Companies from Samsung to Dignity Health to GE are fitting their employees with smart glasses, including the product that once was known as Google Glass.
Google Glass as a product is long gone—its parent company sunset it in 2015. But since then, the technology has found a place on factory floors and industrial settings.
Its appeal is in its hands-free nature. Factory workers need to carry rugged laptops or tablets with them throughout the day to log tasks, reference work orders or read equipment manuals. With Google Glass or other wearable devices, such as Epson's Moverio, workers can call up the content they need or log tasks easily.
These devices are also customizable, so companies can create software solutions specifically for their workplaces. Google works with more than a dozen software solutions partners who create workplace solutions for different business cases, and manage the Glass infrastructure integration.
Israel-based Plataine is one of those partners, and CMO Amir Ben Assa’s thinks smart glasses represent a “fourth industrial revolution” that revolves around a necessity to get things done in real-time.
He credits the shift to two main factors: Manufacturers have invested in Wi-Fi networks for their factory floors in a way they didn’t 20 years ago and are collecting massive amounts of process and machine data. Factory floor workers are in turn tasked with making increasingly complicated products on the same lines.
“Because manufacturing facilities today are more complex, we need to equip managers, operators and staff with a digital assistant. This is how they're going to do their job more efficiently, and this is how the end result will be higher quality products," Ben Assa said. “It’s market demand.”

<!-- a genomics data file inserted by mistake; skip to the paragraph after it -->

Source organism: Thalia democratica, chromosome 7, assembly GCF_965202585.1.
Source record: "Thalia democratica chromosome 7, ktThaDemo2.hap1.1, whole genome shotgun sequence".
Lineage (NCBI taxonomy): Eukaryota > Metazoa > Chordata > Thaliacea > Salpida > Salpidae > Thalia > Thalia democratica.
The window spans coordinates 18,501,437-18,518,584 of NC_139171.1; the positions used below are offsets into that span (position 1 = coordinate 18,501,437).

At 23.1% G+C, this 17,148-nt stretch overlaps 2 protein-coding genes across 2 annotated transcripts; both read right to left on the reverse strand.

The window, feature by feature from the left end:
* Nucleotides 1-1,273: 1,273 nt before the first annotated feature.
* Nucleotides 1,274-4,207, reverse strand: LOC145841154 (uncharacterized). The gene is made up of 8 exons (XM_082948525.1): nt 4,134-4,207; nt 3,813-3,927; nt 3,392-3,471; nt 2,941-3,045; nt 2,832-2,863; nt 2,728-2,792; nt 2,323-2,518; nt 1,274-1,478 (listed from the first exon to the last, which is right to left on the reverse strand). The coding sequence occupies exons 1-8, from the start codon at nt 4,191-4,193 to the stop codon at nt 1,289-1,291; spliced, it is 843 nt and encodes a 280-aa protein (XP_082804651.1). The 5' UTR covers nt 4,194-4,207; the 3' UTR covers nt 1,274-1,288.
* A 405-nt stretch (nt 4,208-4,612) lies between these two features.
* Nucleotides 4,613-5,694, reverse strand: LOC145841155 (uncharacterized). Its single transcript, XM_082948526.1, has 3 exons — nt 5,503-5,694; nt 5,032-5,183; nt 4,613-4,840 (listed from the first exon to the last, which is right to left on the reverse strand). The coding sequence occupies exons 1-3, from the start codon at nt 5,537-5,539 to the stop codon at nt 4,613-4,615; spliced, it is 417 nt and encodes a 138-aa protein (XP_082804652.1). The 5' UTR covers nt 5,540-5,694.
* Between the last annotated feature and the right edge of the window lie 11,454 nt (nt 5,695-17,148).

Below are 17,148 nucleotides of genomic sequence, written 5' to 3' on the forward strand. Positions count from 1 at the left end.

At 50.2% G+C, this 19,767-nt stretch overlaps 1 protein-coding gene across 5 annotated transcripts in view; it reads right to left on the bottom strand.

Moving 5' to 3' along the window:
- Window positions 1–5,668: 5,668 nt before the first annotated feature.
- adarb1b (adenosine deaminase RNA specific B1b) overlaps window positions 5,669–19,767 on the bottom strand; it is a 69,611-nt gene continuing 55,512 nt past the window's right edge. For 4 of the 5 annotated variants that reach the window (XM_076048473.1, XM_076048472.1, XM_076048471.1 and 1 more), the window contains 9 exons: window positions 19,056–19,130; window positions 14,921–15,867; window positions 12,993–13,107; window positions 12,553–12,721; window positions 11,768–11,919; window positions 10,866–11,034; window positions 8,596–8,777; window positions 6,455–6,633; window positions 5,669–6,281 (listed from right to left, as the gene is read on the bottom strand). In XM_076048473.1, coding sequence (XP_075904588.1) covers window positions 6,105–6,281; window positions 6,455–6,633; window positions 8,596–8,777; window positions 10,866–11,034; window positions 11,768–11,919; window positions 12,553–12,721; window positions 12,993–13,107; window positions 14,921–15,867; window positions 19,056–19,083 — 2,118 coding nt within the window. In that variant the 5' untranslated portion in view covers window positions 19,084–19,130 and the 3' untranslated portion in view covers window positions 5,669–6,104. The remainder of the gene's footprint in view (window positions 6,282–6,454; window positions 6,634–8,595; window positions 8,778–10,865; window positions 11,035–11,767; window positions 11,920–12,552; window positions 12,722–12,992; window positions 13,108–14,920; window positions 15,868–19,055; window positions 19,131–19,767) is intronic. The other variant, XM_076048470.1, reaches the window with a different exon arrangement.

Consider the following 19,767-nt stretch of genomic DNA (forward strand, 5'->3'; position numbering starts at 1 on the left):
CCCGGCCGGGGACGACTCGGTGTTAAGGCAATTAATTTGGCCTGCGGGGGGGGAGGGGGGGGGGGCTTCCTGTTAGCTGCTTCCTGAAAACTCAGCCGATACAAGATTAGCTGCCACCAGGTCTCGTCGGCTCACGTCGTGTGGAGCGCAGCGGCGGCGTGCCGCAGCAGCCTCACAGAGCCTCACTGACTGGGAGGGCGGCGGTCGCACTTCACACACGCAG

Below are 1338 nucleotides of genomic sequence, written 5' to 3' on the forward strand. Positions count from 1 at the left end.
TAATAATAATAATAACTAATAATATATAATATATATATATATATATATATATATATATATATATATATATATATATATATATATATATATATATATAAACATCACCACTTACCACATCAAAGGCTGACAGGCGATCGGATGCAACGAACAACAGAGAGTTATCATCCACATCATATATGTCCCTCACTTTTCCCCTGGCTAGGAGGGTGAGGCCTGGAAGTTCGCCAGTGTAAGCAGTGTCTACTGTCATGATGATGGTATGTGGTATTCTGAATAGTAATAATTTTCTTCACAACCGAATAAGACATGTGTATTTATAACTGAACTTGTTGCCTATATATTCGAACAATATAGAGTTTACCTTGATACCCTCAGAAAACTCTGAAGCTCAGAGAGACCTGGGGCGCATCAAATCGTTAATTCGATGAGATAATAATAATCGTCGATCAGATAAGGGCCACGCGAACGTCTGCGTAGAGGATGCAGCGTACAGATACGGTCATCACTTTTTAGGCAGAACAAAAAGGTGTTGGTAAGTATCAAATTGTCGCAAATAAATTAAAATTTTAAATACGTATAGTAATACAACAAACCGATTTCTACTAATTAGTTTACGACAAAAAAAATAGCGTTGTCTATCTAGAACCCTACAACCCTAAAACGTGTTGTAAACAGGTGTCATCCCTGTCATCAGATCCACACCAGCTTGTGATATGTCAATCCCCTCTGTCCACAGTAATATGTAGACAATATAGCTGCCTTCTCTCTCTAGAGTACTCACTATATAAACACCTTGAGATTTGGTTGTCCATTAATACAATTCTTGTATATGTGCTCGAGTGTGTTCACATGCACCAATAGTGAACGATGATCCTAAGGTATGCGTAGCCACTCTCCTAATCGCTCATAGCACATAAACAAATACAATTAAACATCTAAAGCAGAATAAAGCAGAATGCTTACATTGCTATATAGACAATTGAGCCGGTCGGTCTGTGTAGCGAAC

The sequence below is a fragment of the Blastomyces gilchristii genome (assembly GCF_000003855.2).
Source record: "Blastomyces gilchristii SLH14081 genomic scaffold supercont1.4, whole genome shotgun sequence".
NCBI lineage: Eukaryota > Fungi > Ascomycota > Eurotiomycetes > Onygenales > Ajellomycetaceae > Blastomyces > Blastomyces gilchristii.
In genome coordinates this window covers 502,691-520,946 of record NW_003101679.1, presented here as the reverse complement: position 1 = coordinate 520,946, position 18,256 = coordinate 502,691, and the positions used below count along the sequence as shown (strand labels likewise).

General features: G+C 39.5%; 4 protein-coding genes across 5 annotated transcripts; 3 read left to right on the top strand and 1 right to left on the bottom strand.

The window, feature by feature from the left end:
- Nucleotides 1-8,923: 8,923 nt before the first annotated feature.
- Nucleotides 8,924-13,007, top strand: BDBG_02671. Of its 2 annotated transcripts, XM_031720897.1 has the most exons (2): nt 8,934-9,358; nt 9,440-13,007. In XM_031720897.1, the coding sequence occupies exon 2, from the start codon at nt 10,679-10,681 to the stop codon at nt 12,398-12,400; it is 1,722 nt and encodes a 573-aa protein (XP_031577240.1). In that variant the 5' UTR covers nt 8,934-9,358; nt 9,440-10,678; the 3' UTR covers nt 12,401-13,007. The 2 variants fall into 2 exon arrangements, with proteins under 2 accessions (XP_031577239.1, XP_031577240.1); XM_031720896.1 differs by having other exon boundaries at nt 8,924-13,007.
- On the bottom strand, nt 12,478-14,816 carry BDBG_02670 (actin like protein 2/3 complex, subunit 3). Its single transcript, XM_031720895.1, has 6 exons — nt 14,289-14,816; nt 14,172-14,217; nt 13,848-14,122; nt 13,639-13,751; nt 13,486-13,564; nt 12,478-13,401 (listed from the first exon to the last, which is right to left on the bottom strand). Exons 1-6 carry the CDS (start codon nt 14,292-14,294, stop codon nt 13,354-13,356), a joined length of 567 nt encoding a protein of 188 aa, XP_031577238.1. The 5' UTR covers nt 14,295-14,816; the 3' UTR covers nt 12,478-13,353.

DHL began testing smart glasses in 2015, and expanded the program last April after the devices reduced the time needed for a worker to pick out and pack a shipment by 25%, according to the Wall Street Journal. Markus Voss, global CIO of supply chain at DHL, called the program a “game changer” for the company’s operation, and heralded the tech as taking the company one step closer to “Industry 4.0." In DHL’s case, warehouse pickers wear the glasses to load orders onto trolleys by visually displaying where each item needs to be placed.
Meanwhile, Sutter Health outfitted 100 doctors across its network with Glass and a pre-loaded software system from Augmedix. Doctors wear Glass during visits with patients to augment administrative charting and note taking tasks. In the future, Sutter Health plans to add in a machine learning tool to organize messages from patients and "supercharge scribing" according to a press release.
The initial success of industrial smart glasses is encouraging, but Ben Assa acknowledged that not every factory floor will adopt them overnight. Cost is certainly a pain point—aside from Glass, other smart glasses like those manufactured by Epson can set a company back anywhere from $700 to $2,000. Still, he has high hopes for wider adoption as more lower-priced devices enter the market.
Data from ABI Research shows that by 2022, there will be 32.7 million total smart glasses shipments, a significant increase from the 223,000 in 2017.